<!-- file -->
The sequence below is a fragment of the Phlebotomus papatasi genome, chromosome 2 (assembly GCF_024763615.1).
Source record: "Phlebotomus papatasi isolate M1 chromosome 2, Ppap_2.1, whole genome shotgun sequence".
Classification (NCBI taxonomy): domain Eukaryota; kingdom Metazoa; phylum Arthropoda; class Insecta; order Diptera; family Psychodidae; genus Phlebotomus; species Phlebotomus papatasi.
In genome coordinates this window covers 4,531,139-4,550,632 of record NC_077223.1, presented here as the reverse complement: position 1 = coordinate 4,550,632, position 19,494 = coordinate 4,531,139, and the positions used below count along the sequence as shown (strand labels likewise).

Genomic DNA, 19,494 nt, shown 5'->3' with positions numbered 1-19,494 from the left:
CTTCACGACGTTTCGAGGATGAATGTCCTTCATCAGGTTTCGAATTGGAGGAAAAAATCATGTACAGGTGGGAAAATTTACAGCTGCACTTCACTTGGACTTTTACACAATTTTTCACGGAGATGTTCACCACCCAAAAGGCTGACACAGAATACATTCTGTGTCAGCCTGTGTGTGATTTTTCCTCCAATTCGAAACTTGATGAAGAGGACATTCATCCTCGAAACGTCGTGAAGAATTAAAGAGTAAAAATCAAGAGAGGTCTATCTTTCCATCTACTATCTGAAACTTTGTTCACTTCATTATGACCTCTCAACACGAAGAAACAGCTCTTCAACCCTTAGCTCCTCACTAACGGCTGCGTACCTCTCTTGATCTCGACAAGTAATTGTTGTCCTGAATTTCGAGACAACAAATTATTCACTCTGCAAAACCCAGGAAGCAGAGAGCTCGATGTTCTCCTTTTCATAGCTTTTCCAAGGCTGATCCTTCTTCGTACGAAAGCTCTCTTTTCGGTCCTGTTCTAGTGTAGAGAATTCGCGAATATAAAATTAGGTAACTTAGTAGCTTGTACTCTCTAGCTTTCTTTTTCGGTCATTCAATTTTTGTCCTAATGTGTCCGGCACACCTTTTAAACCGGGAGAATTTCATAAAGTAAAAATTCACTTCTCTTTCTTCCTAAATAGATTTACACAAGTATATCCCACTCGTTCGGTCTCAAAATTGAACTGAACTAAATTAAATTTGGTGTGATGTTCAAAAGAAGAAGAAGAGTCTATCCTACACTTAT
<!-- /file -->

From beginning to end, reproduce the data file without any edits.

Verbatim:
The sequence below is a fragment of the Phlebotomus papatasi genome, chromosome 2 (assembly GCF_024763615.1).
Source record: "Phlebotomus papatasi isolate M1 chromosome 2, Ppap_2.1, whole genome shotgun sequence".
Classification (NCBI taxonomy): domain Eukaryota; kingdom Metazoa; phylum Arthropoda; class Insecta; order Diptera; family Psychodidae; genus Phlebotomus; species Phlebotomus papatasi.
In genome coordinates this window covers 4,531,139-4,550,632 of record NC_077223.1, presented here as the reverse complement: position 1 = coordinate 4,550,632, position 19,494 = coordinate 4,531,139, and the positions used below count along the sequence as shown (strand labels likewise).

Genomic DNA, 19,494 nt, shown 5'->3' with positions numbered 1-19,494 from the left:
CTTCACGACGTTTCGAGGATGAATGTCCTTCATCAGGTTTCGAATTGGAGGAAAAAATCATGTACAGGTGGGAAAATTTACAGCTGCACTTCACTTGGACTTTTACACAATTTTTCACGGAGATGTTCACCACCCAAAAGGCTGACACAGAATACATTCTGTGTCAGCCTGTGTGTGATTTTTCCTCCAATTCGAAACTTGATGAAGAGGACATTCATCCTCGAAACGTCGTGAAGAATTAAAGAGTAAAAATCAAGAGAGGTCTATCTTTCCATCTACTATCTGAAACTTTGTTCACTTCATTATGACCTCTCAACACGAAGAAACAGCTCTTCAACCCTTAGCTCCTCACTAACGGCTGCGTACCTCTCTTGATCTCGACAAGTAATTGTTGTCCTGAATTTCGAGACAACAAATTATTCACTCTGCAAAACCCAGGAAGCAGAGAGCTCGATGTTCTCCTTTTCATAGCTTTTCCAAGGCTGATCCTTCTTCGTACGAAAGCTCTCTTTTCGGTCCTGTTCTAGTGTAGAGAATTCGCGAATATAAAATTAGGTAACTTAGTAGCTTGTACTCTCTAGCTTTCTTTTTCGGTCATTCAATTTTTGTCCTAATGTGTCCGGCACACCTTTTAAACCGGGAGAATTTCATAAAGTAAAAATTCACTTCTCTTTCTTCCTAAATAGATTTACACAAGTATATCCCACTCGTTCGGTCTCAAAATTGAACTGAACTAAATTAAATTTGGTGTGATGTTCAAAAGAAGAAGAAGAGTCTATCCTACACTTAT